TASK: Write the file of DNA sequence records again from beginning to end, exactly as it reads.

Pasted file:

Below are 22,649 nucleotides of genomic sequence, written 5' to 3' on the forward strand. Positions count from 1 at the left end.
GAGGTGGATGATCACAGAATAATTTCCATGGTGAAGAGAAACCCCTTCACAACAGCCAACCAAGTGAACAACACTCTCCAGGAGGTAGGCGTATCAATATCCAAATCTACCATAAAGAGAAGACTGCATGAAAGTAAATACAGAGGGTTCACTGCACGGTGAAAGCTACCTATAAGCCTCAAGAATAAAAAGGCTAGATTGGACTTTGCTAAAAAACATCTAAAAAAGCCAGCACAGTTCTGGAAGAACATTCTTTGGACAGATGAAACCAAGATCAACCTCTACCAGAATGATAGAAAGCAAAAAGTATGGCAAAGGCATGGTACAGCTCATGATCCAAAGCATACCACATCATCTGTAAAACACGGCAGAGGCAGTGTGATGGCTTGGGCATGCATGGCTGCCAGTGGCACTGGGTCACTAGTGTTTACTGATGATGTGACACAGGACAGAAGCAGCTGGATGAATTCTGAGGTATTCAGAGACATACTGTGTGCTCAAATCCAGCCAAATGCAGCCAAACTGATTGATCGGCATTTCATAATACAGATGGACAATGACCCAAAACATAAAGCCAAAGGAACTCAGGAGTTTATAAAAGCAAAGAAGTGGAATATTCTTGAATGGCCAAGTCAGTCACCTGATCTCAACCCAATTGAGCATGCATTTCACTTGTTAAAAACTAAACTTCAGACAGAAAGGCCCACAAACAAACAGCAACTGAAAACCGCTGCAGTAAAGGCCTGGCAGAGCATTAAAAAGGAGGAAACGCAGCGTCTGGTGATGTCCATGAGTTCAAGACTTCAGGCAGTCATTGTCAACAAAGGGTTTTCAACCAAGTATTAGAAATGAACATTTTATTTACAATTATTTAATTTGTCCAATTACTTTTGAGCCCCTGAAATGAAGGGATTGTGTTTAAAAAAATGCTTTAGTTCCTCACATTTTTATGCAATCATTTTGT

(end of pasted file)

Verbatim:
Below are 22,649 nucleotides of genomic sequence, written 5' to 3' on the forward strand. Positions count from 1 at the left end.
GAGGTGGATGATCACAGAATAATTTCCATGGTGAAGAGAAACCCCTTCACAACAGCCAACCAAGTGAACAACACTCTCCAGGAGGTAGGCGTATCAATATCCAAATCTACCATAAAGAGAAGACTGCATGAAAGTAAATACAGAGGGTTCACTGCACGGTGAAAGCTACCTATAAGCCTCAAGAATAAAAAGGCTAGATTGGACTTTGCTAAAAAACATCTAAAAAAGCCAGCACAGTTCTGGAAGAACATTCTTTGGACAGATGAAACCAAGATCAACCTCTACCAGAATGATAGAAAGCAAAAAGTATGGCAAAGGCATGGTACAGCTCATGATCCAAAGCATACCACATCATCTGTAAAACACGGCAGAGGCAGTGTGATGGCTTGGGCATGCATGGCTGCCAGTGGCACTGGGTCACTAGTGTTTACTGATGATGTGACACAGGACAGAAGCAGCTGGATGAATTCTGAGGTATTCAGAGACATACTGTGTGCTCAAATCCAGCCAAATGCAGCCAAACTGATTGATCGGCATTTCATAATACAGATGGACAATGACCCAAAACATAAAGCCAAAGGAACTCAGGAGTTTATAAAAGCAAAGAAGTGGAATATTCTTGAATGGCCAAGTCAGTCACCTGATCTCAACCCAATTGAGCATGCATTTCACTTGTTAAAAACTAAACTTCAGACAGAAAGGCCCACAAACAAACAGCAACTGAAAACCGCTGCAGTAAAGGCCTGGCAGAGCATTAAAAAGGAGGAAACGCAGCGTCTGGTGATGTCCATGAGTTCAAGACTTCAGGCAGTCATTGTCAACAAAGGGTTTTCAACCAAGTATTAGAAATGAACATTTTATTTACAATTATTTAATTTGTCCAATTACTTTTGAGCCCCTGAAATGAAGGGATTGTGTTTAAAAAAATGCTTTAGTTCCTCACATTTTTATGCAATCATTTTGT